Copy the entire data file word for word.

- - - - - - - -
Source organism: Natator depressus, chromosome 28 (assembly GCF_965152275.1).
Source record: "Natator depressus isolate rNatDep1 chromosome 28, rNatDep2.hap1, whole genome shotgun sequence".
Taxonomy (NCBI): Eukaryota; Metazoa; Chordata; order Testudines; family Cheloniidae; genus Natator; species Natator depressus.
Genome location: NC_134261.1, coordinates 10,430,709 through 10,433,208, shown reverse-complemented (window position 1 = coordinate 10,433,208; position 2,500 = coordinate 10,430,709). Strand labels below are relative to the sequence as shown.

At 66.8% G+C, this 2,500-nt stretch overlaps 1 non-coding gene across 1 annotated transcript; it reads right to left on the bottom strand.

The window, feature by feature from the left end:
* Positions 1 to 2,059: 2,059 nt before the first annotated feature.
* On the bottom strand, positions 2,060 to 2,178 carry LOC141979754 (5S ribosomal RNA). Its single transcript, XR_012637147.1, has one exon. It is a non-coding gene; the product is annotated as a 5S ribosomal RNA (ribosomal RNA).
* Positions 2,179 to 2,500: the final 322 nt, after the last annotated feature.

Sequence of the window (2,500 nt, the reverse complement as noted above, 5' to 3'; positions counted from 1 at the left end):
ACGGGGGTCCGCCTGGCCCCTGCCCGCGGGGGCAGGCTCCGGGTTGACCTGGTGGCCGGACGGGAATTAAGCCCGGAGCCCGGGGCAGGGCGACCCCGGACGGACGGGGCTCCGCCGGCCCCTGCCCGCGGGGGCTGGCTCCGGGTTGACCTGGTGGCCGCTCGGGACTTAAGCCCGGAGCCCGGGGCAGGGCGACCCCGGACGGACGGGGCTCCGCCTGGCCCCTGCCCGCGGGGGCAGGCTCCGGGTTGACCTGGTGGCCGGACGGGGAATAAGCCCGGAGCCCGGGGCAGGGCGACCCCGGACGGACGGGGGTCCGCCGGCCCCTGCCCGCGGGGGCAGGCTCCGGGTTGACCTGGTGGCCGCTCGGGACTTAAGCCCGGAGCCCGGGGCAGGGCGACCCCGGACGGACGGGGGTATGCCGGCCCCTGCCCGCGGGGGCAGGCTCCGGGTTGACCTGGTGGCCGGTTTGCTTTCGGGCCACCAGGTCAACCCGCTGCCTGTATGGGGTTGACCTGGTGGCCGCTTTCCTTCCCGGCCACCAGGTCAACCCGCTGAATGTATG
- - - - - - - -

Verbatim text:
Source organism: Natator depressus, chromosome 28 (assembly GCF_965152275.1).
Source record: "Natator depressus isolate rNatDep1 chromosome 28, rNatDep2.hap1, whole genome shotgun sequence".
Taxonomy (NCBI): Eukaryota; Metazoa; Chordata; order Testudines; family Cheloniidae; genus Natator; species Natator depressus.
Genome location: NC_134261.1, coordinates 10,430,709 through 10,433,208, shown reverse-complemented (window position 1 = coordinate 10,433,208; position 2,500 = coordinate 10,430,709). Strand labels below are relative to the sequence as shown.

At 66.8% G+C, this 2,500-nt stretch overlaps 1 non-coding gene across 1 annotated transcript; it reads right to left on the bottom strand.

The window, feature by feature from the left end:
* Positions 1 to 2,059: 2,059 nt before the first annotated feature.
* On the bottom strand, positions 2,060 to 2,178 carry LOC141979754 (5S ribosomal RNA). Its single transcript, XR_012637147.1, has one exon. It is a non-coding gene; the product is annotated as a 5S ribosomal RNA (ribosomal RNA).
* Positions 2,179 to 2,500: the final 322 nt, after the last annotated feature.

Sequence of the window (2,500 nt, the reverse complement as noted above, 5' to 3'; positions counted from 1 at the left end):
ACGGGGGTCCGCCTGGCCCCTGCCCGCGGGGGCAGGCTCCGGGTTGACCTGGTGGCCGGACGGGAATTAAGCCCGGAGCCCGGGGCAGGGCGACCCCGGACGGACGGGGCTCCGCCGGCCCCTGCCCGCGGGGGCTGGCTCCGGGTTGACCTGGTGGCCGCTCGGGACTTAAGCCCGGAGCCCGGGGCAGGGCGACCCCGGACGGACGGGGCTCCGCCTGGCCCCTGCCCGCGGGGGCAGGCTCCGGGTTGACCTGGTGGCCGGACGGGGAATAAGCCCGGAGCCCGGGGCAGGGCGACCCCGGACGGACGGGGGTCCGCCGGCCCCTGCCCGCGGGGGCAGGCTCCGGGTTGACCTGGTGGCCGCTCGGGACTTAAGCCCGGAGCCCGGGGCAGGGCGACCCCGGACGGACGGGGGTATGCCGGCCCCTGCCCGCGGGGGCAGGCTCCGGGTTGACCTGGTGGCCGGTTTGCTTTCGGGCCACCAGGTCAACCCGCTGCCTGTATGGGGTTGACCTGGTGGCCGCTTTCCTTCCCGGCCACCAGGTCAACCCGCTGAATGTATG